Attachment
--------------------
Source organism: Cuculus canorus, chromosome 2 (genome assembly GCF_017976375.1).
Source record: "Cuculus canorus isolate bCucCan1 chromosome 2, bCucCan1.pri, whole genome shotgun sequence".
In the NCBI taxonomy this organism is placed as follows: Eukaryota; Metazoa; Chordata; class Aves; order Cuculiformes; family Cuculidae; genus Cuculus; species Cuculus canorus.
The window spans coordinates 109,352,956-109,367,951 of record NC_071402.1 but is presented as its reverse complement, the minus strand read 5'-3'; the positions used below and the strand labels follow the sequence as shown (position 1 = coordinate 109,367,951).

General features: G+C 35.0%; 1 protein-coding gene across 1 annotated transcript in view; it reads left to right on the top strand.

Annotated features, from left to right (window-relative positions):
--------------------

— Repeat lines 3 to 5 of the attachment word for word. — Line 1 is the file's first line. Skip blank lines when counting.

In the NCBI taxonomy this organism is placed as follows: Eukaryota; Metazoa; Chordata; class Aves; order Cuculiformes; family Cuculidae; genus Cuculus; species Cuculus canorus.
The window spans coordinates 109,352,956-109,367,951 of record NC_071402.1 but is presented as its reverse complement, the minus strand read 5'-3'; the positions used below and the strand labels follow the sequence as shown (position 1 = coordinate 109,367,951).

General features: G+C 35.0%; 1 protein-coding gene across 1 annotated transcript in view; it reads left to right on the top strand.